In the second step, the imagery was layer stacked into a composite and subjected to information extraction through maximum likelihood classification in order to derive the land use/land cover classes for the respective years after which accuracy assessment was conducted for error reporting. Change detection was conducted to derive the change matrix and the areas for the respective land use classes for the various epochs (1989-2000, 2000-2010 and 2010-2016).

The extracted land surface temperature was correlated with the derived change statistics to determine if and how they compare. Consequently, regre-

Table 1. Data sources and their characteristics.

sion modelling was adopted to simulate future LST predictions for the year 2025, estimating a decade from the year 2016. This was used to maintain approximately a 10 year interval of the epochs. The datasets, which include climatic data, satellite imagery and administrative boundary were first sourced from the Kenya Meteorological Department, Glovis website and Survey of Kenya respectively.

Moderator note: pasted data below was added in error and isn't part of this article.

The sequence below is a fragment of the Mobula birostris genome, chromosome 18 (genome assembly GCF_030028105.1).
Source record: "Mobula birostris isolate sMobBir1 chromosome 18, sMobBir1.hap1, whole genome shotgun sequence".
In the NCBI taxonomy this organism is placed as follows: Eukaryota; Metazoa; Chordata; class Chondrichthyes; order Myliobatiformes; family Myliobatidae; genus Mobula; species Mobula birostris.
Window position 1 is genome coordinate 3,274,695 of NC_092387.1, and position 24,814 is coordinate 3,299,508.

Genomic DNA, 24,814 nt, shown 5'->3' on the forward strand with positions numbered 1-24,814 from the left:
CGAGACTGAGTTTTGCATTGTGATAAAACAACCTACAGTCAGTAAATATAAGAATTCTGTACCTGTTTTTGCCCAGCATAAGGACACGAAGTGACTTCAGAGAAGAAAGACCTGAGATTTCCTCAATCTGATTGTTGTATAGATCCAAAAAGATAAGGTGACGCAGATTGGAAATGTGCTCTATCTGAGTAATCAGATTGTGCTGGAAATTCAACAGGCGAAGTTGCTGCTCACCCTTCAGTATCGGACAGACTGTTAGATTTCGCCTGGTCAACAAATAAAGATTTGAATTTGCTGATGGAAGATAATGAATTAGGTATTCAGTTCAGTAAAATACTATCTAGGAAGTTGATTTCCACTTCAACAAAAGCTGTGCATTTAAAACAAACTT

The thermal band of the satellite imagery was used to derive the land surface temperature by first converting the DN values to radiance. The radiance values were then converted to top of the atmosphere brightness from which surface emissivity was derived. The visible and near-infrared bands were used in image classification to generate information classes after which post classification change detection was conducted to derive change statistics and change matrices, which shows what classes changed from what to what and by what area.

The climate data, obtained from KMD was used in validating the land surface temperature for the purposes of error reporting and accuracy assessment. With the results of the validation being satisfactory, the land surface temperature was then correlated with the change statistics. In simulating the LST for 2025, regions of influence were obtained using Thiessen polygons, about the ground stations, and LST was derived for each polygon.